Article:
3. The machine-implemented method of claim 1, wherein the determined search scope is a directory that meets criteria for storing the index referencing items occurring within the determined search scope in the separate index store, the criteria including the directory experiencing a greater number of searches relative to children in the directory, the directory experiencing a greater number of searches relative to the total number of searches experienced in the parent of the directory, the directory experiencing a large amount of processor time to scope check searches, the directory having a number of children that exceeds a threshold size to be considered a small directory.

4. A machine-implemented method of scoping a result set of an index, the method comprising: receiving a search having a query and a requested scope; running the query against an index to produce a result set; determining that a number of candidate results in the result set exceeds a threshold for filtering the result set to the requested scope using a reverse lookup; and filtering the result set to the requested scope using a forward lookup of the requested scope location.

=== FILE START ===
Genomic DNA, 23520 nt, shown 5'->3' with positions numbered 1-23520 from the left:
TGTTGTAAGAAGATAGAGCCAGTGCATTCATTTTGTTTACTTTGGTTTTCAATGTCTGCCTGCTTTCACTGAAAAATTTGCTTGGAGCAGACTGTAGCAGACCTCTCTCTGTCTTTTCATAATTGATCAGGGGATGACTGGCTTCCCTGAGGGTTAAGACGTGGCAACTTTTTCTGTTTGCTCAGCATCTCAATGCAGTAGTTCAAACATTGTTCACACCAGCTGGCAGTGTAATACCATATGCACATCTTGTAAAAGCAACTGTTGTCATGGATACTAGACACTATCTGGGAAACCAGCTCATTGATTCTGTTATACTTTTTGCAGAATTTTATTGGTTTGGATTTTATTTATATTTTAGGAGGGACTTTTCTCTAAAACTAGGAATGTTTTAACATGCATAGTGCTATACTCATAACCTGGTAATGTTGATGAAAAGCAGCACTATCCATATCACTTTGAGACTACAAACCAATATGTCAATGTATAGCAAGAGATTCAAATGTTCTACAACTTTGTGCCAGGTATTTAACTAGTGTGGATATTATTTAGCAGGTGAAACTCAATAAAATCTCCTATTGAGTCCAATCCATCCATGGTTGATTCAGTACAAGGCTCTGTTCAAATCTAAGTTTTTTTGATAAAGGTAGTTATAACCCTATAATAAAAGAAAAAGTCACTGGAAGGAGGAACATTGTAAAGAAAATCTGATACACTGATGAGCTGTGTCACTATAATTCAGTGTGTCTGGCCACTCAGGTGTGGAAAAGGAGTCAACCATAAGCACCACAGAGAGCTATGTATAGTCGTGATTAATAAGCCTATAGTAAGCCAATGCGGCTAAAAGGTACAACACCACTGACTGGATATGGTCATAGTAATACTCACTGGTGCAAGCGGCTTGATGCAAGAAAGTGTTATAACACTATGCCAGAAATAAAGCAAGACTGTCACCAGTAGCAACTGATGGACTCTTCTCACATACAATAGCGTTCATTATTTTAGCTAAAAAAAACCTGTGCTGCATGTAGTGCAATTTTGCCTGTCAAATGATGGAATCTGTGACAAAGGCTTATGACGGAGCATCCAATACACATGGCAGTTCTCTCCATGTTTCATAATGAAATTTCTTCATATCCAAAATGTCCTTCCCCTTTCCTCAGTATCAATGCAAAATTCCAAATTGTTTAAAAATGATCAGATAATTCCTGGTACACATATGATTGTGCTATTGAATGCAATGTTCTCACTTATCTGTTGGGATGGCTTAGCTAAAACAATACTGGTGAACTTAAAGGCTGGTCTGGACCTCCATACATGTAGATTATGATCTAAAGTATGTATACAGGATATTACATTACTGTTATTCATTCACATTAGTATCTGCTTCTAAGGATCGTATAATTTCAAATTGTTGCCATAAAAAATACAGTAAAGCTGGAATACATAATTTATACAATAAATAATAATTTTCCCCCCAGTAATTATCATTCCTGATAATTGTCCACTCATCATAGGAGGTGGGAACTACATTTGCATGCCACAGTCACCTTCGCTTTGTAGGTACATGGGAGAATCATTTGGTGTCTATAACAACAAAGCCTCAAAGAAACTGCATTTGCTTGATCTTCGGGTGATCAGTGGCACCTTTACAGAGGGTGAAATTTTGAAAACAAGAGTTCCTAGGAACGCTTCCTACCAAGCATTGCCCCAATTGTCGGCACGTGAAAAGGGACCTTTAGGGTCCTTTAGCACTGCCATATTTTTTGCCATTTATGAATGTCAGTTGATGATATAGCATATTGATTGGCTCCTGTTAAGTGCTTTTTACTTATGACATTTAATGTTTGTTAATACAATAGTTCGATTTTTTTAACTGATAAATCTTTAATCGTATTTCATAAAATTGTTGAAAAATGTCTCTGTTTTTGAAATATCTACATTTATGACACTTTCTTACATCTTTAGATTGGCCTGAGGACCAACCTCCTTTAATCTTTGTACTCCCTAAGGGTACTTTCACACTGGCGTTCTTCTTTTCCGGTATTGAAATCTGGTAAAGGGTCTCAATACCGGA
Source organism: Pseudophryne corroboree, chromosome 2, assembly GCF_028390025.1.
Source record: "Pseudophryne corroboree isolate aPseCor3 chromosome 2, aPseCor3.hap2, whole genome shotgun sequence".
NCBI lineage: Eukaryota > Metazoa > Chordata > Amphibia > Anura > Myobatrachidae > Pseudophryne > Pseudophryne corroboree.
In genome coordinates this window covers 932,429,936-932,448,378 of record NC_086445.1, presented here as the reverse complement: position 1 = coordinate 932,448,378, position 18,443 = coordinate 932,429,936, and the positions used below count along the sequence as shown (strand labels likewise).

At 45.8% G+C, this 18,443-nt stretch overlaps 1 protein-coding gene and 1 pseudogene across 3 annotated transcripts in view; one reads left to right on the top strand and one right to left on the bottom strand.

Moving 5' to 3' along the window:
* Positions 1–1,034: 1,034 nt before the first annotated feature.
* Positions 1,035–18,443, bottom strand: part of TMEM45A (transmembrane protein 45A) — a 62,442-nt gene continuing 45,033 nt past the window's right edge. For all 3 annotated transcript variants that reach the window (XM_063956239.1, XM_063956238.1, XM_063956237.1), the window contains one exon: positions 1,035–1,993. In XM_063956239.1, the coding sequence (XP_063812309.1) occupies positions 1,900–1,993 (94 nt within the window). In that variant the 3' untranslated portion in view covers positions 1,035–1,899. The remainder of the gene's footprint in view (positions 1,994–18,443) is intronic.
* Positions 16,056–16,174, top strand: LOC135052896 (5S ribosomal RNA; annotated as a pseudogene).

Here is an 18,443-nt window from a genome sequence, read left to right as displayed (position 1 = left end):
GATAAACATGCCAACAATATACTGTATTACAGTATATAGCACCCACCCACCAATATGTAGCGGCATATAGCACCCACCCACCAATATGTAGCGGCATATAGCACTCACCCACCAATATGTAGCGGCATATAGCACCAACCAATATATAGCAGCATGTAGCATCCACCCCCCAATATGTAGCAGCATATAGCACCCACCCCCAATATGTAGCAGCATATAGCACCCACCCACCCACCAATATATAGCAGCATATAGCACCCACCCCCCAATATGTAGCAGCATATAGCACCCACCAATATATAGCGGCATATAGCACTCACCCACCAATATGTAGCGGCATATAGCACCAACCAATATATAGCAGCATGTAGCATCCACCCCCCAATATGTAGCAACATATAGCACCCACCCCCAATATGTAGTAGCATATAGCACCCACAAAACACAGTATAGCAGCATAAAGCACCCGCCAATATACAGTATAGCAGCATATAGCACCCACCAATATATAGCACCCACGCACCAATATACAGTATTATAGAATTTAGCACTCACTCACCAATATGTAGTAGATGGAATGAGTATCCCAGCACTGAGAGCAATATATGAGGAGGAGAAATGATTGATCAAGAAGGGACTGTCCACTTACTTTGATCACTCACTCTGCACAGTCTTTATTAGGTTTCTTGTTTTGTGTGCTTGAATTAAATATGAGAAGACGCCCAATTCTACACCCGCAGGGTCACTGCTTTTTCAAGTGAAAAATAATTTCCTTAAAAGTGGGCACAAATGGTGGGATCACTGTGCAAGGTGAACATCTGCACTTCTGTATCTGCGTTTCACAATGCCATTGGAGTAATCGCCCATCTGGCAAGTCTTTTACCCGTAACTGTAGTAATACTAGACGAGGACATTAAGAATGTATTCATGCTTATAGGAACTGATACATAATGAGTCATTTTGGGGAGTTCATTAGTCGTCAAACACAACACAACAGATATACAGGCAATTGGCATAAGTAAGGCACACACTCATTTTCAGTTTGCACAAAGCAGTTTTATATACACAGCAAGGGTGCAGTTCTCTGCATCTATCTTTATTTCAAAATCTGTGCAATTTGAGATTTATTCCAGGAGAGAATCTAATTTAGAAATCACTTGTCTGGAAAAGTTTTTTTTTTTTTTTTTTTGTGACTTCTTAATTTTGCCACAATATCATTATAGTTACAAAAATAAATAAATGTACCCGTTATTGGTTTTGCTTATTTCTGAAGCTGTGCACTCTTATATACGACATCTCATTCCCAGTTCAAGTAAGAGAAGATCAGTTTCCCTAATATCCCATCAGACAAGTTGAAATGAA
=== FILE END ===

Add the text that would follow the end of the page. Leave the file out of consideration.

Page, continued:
5. The machine-implemented method of claim 4, further comprising determining that a directory size of the requested scope location is within a threshold for filtering the result set to the requested scope using the forward lookup of the requested scope location.

6. The machine-implemented method of claim 4, wherein filtering the result set to the requested scope using the forward lookup of the requested scope location comprises: generating a list of files within the requested scope location; and removing from the result set those candidate results that are not in one of the list of files.

7. The machine-implemented method of claim 4, further comprising: counting a number of children in a directory of the requested scope location during the forward lookup; and updating the directory size of the requested scope location with the counted number of children.